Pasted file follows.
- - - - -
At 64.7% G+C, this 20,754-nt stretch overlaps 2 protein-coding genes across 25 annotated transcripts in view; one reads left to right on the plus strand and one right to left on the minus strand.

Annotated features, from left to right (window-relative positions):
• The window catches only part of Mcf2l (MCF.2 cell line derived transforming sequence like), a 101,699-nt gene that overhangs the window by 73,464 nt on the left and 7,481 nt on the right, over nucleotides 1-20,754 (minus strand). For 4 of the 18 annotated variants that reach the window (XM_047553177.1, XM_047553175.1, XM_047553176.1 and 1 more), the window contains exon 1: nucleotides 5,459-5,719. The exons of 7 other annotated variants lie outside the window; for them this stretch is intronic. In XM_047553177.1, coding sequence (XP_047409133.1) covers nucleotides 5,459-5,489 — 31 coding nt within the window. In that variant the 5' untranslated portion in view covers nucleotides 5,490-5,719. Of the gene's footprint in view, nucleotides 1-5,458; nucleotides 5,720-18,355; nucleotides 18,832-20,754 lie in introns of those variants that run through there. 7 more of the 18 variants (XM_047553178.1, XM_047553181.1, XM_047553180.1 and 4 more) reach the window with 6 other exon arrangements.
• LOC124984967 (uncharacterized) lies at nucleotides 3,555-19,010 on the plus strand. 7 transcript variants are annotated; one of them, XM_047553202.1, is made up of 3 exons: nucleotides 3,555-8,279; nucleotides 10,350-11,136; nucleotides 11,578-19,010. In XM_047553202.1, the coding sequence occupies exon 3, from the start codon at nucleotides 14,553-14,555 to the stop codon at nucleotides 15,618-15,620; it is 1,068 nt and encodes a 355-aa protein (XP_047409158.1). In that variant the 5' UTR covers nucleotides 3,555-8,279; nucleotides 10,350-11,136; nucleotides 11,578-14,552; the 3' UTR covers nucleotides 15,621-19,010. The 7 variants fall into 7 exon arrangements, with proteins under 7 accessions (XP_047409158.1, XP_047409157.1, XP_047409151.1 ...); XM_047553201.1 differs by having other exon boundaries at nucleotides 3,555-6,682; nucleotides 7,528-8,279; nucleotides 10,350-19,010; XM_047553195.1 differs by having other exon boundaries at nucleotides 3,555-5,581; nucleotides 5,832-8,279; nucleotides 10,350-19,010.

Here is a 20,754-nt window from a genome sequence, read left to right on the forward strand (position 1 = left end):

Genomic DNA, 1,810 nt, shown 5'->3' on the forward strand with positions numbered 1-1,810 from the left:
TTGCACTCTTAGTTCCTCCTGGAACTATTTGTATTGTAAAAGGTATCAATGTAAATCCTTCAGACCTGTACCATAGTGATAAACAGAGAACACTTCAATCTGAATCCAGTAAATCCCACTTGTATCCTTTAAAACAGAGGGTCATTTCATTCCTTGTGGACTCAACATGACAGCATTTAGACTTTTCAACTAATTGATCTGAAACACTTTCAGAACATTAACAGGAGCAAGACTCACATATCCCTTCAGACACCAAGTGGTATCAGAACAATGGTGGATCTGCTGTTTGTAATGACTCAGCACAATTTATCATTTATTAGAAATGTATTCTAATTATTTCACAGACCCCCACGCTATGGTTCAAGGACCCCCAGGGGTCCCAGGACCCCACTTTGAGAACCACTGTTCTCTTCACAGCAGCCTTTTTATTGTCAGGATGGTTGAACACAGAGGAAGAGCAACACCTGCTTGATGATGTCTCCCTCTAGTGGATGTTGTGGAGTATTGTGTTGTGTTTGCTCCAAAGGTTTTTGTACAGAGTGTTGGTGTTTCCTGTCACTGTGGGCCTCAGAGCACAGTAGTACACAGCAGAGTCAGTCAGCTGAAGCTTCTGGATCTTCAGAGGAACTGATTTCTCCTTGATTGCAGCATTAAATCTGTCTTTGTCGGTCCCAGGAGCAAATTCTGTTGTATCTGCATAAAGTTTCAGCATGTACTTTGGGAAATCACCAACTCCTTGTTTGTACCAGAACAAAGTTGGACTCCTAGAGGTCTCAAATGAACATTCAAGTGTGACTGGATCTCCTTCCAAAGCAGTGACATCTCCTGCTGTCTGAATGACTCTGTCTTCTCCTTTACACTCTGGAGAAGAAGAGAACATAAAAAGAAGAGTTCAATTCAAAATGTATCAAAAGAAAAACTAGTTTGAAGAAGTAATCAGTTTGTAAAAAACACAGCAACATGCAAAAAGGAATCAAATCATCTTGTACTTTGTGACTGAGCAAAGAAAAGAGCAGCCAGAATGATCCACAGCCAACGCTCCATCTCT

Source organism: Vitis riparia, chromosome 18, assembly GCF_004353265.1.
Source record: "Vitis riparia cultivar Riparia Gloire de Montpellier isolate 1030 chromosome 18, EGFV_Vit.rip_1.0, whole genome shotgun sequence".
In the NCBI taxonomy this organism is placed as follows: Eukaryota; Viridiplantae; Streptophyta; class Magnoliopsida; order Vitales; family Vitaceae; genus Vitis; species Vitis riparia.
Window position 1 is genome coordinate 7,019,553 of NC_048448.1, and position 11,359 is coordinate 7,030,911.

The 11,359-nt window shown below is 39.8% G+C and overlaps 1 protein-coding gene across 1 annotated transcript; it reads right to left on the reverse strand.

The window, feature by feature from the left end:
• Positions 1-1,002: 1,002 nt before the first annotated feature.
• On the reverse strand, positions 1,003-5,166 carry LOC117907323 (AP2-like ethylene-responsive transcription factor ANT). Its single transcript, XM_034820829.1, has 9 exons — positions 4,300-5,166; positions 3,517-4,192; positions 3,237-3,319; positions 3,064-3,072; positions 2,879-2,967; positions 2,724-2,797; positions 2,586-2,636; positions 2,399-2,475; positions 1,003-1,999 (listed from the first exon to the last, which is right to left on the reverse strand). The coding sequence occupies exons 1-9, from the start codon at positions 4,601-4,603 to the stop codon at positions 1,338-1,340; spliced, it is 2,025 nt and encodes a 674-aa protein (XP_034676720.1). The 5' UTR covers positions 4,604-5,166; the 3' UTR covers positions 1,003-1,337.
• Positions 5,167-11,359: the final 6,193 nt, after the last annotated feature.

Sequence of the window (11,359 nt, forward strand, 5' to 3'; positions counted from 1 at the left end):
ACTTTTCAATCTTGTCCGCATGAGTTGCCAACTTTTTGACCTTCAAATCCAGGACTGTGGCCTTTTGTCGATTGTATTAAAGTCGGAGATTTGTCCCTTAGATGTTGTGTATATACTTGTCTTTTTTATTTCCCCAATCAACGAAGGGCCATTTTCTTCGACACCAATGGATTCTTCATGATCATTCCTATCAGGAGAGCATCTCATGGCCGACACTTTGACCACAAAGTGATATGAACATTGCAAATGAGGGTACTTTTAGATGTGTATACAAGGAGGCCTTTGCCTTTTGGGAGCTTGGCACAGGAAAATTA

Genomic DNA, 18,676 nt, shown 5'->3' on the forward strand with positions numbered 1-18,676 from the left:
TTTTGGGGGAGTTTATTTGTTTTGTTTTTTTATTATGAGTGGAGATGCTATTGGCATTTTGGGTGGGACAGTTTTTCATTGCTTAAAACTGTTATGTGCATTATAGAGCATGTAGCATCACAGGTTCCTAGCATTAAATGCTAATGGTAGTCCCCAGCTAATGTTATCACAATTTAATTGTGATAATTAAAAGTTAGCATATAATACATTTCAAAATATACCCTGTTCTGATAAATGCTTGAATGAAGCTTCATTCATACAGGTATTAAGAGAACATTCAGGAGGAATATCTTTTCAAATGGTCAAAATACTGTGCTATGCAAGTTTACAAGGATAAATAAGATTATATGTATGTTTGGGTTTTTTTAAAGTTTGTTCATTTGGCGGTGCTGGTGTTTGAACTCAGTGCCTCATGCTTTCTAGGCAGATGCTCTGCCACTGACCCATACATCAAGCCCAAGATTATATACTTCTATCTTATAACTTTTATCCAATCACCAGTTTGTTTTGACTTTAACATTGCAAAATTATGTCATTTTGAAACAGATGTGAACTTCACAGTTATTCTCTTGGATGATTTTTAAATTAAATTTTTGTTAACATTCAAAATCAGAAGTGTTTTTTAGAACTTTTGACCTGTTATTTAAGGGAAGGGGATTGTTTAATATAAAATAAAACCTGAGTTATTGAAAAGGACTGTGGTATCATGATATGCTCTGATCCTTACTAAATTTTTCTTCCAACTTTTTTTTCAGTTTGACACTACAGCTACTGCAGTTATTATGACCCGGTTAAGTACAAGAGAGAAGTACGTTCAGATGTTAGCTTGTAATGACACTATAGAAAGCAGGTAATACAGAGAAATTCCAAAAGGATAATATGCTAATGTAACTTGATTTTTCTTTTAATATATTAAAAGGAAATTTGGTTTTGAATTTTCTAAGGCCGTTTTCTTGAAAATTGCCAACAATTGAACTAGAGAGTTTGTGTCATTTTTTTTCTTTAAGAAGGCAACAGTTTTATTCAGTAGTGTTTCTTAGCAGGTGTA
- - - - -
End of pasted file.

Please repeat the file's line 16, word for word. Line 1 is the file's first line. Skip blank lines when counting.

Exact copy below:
• Positions 5,167-11,359: the final 6,193 nt, after the last annotated feature.